Forum for Science, Industry and Business

Sponsored by:     3M 
Search our Site:

 

Indian monsoon: novel approach allows early forecasting

21.04.2016

The Indian monsoon’s yearly onset and withdrawal can now be forecasted significantly earlier than previously possible. A team of scientists developed a novel prediction method based on a network analysis of regional weather data, and will propose this approach to the Indian Meteorological Department. The heavy summer rains are of vital importance for millions of farmers feeding the subcontinent’s population. Future climate change will likely affect monsoon stability and hence makes accurate forecasting even more relevant.

“We can predict the beginning of the Indian monsoon two weeks earlier, and the end of it even six weeks earlier than before – which is quite a breakthrough, given that for the farmers every day counts,” says Veronika Stolbova from the Potsdam Institute for Climate Impact Research (PIK) and the University of Zurich, the lead-author of the study to be published in the Geophysical Research Letters. “We found that in North Pakistan and the Eastern Ghats, a mountain range close to the Indian Ocean, changes of temperatures and humidity mark a critical transition to monsoon,” explains Stolbova. Conventionally, the focus has been on the Kerala region on the southern tip of India.


Indian rice farmers depend on monsoon rainfall. Photo: Hemera/thinkstock

Rainfall timing is key for growing rice, but also for generating hydro power 

Information about monsoon timing is key for Indian farmers to determine when to carry out the sowing. Crops like rice, soybean and cotton are normally grown during the June to September monsoon rainy season. Even a slight deviation of the monsoon can lead to droughts or floods, causing damages. Also, the length of the monsoon is relevant for planning hydro power generation since the rains are necessary to fill the dams and reservoirs.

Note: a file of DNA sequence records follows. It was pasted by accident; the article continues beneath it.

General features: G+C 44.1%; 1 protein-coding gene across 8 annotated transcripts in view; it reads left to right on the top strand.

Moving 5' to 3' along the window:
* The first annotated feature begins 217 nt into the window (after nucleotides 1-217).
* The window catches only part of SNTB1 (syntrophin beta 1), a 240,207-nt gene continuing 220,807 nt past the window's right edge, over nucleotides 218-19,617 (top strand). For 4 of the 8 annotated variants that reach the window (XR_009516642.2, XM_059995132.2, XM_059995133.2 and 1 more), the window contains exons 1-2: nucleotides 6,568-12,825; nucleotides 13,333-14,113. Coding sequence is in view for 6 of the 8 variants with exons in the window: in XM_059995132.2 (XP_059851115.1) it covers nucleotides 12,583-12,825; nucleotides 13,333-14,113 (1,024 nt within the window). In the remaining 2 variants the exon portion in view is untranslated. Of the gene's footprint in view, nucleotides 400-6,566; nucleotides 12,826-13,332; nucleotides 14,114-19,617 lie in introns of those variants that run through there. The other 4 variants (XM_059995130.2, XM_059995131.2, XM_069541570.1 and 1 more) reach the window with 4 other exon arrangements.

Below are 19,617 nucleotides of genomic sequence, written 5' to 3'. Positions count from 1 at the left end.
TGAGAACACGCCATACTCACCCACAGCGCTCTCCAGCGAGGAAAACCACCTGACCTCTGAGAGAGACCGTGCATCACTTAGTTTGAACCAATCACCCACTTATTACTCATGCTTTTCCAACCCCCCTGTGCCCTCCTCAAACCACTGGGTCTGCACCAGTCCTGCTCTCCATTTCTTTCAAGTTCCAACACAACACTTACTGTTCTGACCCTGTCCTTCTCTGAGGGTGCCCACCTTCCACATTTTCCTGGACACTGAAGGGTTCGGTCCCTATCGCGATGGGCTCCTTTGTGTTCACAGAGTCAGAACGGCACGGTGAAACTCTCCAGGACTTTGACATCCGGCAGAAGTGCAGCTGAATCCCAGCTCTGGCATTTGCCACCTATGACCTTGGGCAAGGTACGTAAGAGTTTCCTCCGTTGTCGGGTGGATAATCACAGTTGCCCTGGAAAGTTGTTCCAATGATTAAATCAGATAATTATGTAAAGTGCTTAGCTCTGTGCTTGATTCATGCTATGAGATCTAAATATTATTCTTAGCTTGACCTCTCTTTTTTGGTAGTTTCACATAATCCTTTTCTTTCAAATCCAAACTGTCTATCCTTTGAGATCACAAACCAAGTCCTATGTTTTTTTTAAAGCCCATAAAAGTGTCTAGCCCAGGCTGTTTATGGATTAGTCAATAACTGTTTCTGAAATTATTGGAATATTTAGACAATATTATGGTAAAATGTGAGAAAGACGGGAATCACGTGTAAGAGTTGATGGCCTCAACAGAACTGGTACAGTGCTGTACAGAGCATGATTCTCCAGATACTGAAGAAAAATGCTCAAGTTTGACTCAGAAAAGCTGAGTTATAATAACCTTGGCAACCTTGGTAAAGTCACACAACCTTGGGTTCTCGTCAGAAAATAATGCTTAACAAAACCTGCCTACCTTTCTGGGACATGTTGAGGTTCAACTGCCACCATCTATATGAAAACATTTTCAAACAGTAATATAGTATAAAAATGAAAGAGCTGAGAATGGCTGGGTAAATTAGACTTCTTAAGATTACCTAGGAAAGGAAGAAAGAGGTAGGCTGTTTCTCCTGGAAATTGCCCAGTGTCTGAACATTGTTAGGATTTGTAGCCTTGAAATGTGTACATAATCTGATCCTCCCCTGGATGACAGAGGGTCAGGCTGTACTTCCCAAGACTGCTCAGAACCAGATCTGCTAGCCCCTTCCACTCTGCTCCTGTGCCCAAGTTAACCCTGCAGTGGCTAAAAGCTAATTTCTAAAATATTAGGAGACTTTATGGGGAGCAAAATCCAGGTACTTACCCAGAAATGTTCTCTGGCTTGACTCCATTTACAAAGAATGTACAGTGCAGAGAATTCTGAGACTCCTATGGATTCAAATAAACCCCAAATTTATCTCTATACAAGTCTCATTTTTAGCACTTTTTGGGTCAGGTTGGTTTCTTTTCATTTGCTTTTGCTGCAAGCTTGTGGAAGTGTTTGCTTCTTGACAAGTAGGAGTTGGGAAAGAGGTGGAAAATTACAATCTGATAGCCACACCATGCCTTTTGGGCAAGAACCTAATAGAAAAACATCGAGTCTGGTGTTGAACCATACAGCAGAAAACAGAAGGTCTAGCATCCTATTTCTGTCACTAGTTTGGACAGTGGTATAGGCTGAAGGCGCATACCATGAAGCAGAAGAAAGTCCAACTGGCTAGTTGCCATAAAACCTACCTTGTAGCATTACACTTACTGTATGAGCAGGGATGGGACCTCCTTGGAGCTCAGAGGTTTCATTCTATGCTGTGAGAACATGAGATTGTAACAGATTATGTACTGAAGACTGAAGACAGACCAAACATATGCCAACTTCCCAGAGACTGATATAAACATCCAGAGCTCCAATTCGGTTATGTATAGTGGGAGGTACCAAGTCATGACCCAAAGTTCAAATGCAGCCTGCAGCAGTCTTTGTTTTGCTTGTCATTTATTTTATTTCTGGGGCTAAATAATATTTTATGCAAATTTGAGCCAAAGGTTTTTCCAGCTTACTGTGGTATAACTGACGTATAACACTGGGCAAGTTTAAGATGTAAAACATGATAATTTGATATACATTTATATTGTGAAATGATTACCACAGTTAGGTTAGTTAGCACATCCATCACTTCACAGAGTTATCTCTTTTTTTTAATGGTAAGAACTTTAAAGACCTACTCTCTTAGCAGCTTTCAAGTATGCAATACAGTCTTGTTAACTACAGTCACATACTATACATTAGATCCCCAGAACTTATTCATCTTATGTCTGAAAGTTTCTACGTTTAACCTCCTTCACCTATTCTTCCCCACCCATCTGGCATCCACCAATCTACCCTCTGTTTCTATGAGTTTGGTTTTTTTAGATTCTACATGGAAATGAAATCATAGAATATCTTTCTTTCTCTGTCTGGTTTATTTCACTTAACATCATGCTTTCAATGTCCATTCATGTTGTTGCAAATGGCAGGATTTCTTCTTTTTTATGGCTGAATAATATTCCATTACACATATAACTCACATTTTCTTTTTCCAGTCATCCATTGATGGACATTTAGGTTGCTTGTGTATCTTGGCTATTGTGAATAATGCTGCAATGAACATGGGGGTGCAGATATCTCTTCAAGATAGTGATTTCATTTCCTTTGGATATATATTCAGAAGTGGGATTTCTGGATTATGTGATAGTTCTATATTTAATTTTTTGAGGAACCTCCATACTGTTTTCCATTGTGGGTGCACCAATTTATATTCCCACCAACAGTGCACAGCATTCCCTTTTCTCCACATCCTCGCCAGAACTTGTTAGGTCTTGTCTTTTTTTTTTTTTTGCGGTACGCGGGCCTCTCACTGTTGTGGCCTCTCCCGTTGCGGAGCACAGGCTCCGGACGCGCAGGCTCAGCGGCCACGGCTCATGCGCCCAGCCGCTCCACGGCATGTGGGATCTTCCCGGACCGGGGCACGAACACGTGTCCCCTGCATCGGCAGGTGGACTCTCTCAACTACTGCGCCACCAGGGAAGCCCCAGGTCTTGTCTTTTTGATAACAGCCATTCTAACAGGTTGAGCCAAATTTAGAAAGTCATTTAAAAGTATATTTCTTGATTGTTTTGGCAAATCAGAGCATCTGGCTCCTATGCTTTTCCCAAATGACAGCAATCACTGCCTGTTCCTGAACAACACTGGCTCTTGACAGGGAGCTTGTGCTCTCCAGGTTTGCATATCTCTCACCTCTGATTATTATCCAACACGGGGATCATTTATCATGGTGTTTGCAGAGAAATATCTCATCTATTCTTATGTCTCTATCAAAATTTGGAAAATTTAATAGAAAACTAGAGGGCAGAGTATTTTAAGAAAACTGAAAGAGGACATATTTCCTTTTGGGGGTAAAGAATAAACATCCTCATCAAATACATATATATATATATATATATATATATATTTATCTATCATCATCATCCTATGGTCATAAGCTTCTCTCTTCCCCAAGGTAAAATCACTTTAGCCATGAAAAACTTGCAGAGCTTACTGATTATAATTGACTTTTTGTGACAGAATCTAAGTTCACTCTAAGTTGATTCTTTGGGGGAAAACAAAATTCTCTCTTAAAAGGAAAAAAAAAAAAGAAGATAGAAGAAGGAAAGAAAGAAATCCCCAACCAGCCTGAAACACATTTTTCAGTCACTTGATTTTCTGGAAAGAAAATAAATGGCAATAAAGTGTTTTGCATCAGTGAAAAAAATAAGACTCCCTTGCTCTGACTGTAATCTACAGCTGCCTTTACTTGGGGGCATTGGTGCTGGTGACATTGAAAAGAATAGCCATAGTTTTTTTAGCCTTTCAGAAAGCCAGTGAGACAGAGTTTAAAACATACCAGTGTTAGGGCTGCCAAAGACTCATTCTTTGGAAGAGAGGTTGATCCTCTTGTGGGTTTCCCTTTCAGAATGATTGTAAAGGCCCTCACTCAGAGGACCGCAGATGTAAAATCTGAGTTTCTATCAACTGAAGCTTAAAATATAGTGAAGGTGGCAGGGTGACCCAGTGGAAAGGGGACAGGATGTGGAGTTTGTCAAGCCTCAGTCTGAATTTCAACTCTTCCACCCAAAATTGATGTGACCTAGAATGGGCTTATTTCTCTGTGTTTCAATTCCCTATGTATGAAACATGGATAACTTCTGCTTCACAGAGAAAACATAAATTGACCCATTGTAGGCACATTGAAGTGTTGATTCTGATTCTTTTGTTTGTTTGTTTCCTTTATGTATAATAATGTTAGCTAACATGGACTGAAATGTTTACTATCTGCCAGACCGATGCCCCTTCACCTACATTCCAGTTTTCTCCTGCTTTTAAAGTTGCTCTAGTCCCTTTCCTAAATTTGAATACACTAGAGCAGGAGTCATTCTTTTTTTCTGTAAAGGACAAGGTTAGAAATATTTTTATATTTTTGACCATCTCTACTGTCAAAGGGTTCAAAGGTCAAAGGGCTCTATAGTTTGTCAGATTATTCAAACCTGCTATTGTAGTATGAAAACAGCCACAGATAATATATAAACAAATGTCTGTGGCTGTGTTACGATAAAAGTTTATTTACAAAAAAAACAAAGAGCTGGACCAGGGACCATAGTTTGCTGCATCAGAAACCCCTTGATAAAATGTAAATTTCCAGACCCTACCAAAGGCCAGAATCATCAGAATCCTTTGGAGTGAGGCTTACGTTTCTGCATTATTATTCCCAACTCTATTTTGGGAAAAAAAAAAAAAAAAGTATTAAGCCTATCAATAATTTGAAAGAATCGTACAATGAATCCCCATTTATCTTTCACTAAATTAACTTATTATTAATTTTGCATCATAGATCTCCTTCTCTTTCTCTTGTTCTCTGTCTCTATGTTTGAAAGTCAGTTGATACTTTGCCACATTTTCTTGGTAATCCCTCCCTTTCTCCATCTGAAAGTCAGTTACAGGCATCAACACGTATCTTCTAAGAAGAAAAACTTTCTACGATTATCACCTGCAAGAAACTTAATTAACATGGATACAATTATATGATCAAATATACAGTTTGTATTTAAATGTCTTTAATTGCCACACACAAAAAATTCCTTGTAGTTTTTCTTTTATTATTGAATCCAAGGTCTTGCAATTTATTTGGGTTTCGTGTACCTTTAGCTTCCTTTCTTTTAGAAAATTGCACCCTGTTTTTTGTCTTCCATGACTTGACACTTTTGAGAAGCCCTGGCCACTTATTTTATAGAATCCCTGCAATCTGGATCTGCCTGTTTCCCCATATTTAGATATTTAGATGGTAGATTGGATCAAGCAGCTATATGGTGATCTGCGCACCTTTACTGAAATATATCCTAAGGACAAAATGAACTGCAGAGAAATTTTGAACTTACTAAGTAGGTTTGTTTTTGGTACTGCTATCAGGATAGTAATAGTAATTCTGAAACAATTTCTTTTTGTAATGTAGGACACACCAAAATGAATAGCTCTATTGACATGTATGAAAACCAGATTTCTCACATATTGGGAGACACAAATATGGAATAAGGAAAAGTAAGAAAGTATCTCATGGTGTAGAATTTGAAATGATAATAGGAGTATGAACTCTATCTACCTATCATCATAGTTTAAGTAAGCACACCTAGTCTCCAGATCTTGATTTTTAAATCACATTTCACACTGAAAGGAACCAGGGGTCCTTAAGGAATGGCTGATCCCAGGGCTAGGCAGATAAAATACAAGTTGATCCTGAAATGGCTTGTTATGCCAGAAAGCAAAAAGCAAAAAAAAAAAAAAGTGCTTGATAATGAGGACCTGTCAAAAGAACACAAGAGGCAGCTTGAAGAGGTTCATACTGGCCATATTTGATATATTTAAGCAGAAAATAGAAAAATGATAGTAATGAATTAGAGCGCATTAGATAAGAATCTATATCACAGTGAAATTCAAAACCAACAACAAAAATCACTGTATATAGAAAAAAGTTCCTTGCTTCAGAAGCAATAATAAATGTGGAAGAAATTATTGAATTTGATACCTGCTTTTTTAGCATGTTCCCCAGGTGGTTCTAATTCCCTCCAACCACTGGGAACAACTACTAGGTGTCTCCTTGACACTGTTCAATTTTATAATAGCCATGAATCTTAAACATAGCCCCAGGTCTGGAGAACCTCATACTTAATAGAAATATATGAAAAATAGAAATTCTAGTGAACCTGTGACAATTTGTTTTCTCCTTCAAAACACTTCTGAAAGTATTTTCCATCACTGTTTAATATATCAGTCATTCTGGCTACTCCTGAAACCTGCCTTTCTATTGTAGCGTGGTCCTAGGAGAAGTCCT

The scientists tested their method with historical monsoon data. It gives correct predictions for onset in more than 70 percent and for withdrawal in more than 80 percent of the considered years. The main advantage of the proposed approach is that it allows to improve the time horizon of the prediction compared to the methods currently used in India. In addition, the new scheme notably improves the forecasting of monsoon timing during years affected by the global weather phenomenon El Niño – Southern Oscillation (ENSO), particularly in its La Niña phase. This phenomenon significantly alters monsoon timing and decreases the prediction accuracy in existing methods.

Network analysis: “The climate system is just like Facebook” 

“We see the climate system as a network, just like the social networks so many people are using in their everyday life,” says co-author Jürgen Kurths, head of PIK’s research domain Transdisciplinary Concepts & Methods. “On Facebook or Twitter, you can follow how news is spreading, one posting leading to many others. In the climate system, not people but geographical regions are communicating – admittedly in a quite complex way.” Like Facebook postings or tweets that get shared over and over again, temperature and humidity get transported from one place to another by atmospheric flows, such as winds. 

Using the network analysis of complex non-linear systems, an advanced mathematical approach, for monsoon forecasting is unprecedented – yet the approach shows good results. The major innovation, the authors say, is to combine the network analysis with the subtle statistical analyses of the early warning signals for the monsoon onset and withdrawal. “These precursor phenomena are often buried by huge piles of weather data and hence get overlooked,” says Elena Surovyatkina of the Russian Academy of Sciences’ Space Research Institute, currently a PIK guest scientist. "We discovered how to use precursors in a new way – to find regions where critical conditions for an occurence of the Indian monsoon originate.” This has been achieved in cooperation with co-author Bodo Bookhagen from the University of Potsdam. In the future, this method can also help to unravel mysteries of other climate phenomena. 

Climate change affects rainfall, making accurate predictions more important